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Berlin sets up toughest security yet for Obama visit during Church congress

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Berlin sets up toughest security yet for Obama visit during Church congress
Security barriers in central Berlin. Photo: DPA
10:33 CEST+02:00
Police in the capital have "thought through every scenario" as they prepare to keep visitors safe during Protestant Reformation celebrations, which include a visit by Barack Obama.

Around 140,000 visitors are expected in Berlin for the Church Congress marking 500 years since the start of the Protestant Reformation, which kicks off on Wednesday evening and lasts until Sunday.

Former US President Obama will be the star guest in the proceedings, discussing “engaged democracy” with Chancellor Angela Merkel in front of a crowd of 80,000 at the Brandenburg Gate on Thursday.

“Unfortunately the terror threat has been constantly high for a long time, so we've thought through every possible scenario,” police spokesman Thomas Neuendorf told Die Welt.

Neuendorf said that there could be small adjustments to security protocol after a suicide bomber attacked a concert in Manchester, United Kingdom on Monday evening.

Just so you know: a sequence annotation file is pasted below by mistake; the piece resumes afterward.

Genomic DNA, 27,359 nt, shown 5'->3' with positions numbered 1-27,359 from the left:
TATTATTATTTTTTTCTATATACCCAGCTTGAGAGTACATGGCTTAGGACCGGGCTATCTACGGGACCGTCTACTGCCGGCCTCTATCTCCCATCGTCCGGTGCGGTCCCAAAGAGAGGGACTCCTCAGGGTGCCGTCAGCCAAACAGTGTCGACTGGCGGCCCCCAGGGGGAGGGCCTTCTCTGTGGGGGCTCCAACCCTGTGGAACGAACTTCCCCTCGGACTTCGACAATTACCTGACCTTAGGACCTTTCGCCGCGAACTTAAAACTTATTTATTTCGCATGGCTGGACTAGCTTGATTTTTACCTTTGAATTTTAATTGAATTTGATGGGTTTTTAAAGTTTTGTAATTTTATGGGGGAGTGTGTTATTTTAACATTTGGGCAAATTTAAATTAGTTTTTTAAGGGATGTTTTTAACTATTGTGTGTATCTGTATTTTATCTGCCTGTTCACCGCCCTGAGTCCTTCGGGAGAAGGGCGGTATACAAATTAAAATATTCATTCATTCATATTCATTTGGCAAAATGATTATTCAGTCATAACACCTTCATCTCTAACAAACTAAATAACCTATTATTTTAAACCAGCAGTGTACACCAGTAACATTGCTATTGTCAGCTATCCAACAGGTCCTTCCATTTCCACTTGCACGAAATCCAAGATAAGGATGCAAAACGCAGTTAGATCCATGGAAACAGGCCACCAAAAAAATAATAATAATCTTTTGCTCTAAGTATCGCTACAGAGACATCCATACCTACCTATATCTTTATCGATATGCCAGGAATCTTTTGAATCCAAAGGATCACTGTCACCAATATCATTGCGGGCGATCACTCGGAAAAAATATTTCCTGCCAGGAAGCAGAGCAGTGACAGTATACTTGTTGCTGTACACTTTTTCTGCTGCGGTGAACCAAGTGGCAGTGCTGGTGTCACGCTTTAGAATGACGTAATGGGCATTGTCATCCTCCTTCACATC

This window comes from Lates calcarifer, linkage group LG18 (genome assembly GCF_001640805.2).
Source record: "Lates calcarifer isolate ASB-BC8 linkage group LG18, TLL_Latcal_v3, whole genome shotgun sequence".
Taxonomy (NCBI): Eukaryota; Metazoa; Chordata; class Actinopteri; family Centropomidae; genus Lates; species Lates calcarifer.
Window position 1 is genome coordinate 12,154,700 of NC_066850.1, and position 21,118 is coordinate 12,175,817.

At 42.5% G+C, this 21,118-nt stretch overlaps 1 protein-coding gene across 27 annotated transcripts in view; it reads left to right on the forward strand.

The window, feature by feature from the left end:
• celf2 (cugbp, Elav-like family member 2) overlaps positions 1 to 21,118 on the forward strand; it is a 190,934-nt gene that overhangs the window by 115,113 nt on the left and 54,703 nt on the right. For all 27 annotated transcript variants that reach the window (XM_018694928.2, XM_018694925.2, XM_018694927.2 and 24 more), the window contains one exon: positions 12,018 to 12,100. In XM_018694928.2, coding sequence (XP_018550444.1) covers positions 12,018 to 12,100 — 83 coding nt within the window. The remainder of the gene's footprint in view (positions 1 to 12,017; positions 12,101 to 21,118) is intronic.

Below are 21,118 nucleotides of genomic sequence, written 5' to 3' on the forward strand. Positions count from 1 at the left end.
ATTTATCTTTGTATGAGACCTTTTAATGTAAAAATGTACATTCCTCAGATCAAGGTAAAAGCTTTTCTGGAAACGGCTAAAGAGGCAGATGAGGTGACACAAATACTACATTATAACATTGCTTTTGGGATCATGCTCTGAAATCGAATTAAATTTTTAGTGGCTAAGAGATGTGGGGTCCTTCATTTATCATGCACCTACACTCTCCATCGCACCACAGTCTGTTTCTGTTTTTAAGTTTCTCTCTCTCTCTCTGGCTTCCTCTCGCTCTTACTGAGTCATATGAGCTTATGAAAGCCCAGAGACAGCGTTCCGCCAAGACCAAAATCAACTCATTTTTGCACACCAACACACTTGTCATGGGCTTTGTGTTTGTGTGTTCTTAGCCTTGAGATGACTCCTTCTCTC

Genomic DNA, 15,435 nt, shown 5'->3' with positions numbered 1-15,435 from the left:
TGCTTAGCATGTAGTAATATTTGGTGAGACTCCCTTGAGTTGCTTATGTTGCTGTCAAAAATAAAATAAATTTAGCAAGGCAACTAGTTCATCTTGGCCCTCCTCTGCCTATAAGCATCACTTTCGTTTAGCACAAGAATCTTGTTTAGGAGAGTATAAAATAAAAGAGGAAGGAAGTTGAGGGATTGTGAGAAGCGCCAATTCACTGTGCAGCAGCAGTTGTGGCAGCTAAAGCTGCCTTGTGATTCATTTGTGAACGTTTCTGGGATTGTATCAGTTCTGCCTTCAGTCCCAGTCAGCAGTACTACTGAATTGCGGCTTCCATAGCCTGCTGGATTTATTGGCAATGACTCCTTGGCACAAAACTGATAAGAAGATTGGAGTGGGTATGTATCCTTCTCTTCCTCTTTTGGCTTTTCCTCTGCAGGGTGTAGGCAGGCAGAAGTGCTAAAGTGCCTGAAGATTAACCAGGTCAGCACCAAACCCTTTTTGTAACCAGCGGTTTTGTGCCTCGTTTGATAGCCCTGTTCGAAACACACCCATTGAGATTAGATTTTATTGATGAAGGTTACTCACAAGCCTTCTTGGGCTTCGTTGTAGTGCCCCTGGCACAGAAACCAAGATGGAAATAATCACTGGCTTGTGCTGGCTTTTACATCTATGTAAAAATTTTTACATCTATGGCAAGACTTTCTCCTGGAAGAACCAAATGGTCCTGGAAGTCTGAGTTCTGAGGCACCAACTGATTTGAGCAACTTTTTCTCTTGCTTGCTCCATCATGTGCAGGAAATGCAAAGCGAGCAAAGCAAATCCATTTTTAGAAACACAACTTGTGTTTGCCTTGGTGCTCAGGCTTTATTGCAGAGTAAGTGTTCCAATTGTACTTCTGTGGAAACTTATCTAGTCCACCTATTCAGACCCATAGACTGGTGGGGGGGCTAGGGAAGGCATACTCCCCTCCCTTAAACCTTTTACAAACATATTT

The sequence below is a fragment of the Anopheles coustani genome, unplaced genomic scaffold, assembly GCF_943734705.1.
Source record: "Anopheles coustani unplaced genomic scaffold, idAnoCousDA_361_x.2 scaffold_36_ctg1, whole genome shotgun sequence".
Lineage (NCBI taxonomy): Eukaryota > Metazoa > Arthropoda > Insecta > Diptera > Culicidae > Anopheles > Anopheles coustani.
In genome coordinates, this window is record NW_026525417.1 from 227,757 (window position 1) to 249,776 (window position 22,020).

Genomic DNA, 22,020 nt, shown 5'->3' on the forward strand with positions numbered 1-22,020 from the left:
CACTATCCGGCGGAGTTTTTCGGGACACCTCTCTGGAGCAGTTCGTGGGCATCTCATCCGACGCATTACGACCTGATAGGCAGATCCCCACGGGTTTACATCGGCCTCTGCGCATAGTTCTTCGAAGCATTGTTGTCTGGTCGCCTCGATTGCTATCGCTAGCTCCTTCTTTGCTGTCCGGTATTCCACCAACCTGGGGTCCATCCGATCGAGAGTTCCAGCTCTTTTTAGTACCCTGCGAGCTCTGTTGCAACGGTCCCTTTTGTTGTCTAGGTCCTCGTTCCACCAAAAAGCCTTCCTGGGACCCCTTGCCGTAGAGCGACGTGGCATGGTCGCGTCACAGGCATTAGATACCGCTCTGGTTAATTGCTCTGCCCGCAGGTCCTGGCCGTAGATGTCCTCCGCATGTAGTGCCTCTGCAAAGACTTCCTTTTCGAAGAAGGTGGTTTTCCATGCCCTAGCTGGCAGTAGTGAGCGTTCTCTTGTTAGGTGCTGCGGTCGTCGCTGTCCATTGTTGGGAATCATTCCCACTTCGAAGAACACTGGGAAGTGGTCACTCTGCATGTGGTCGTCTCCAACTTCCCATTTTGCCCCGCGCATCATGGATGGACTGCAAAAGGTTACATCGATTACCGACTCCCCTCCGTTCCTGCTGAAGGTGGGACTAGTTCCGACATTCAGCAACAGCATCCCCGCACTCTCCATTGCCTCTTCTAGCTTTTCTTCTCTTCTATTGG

“But on the whole, our security concept will stay the same same,” he said.

Berlin law enforcement will be supported by colleagues from across Germany, with 4,000 officers on duty. As well as cops from Baden-Württemberg and Rhineland-Palatinate, sniffer dogs from Schleswig-Holstein will be deployed to hunt for explosives.

This will also be the first Church Congress at which bags will be checked at the entrance to events, including when worshippers enter church services.

Around 2,500 events are scheduled for the five-day programme, which includes church services, Bible readings, discussions with politicians and concerts.

On the final day, visitors will travel around 100 kilometres to Wittenberg to celebrate an open-air church service.

According to tradition, Martin Luther published his 95 theses in the town on October 31st 1517, thus setting into motion the events which would lead to the split between the Catholic and Protestant churches.

SEE ALSO: How 'Luther town' is cashing in on the Protestant Reformation

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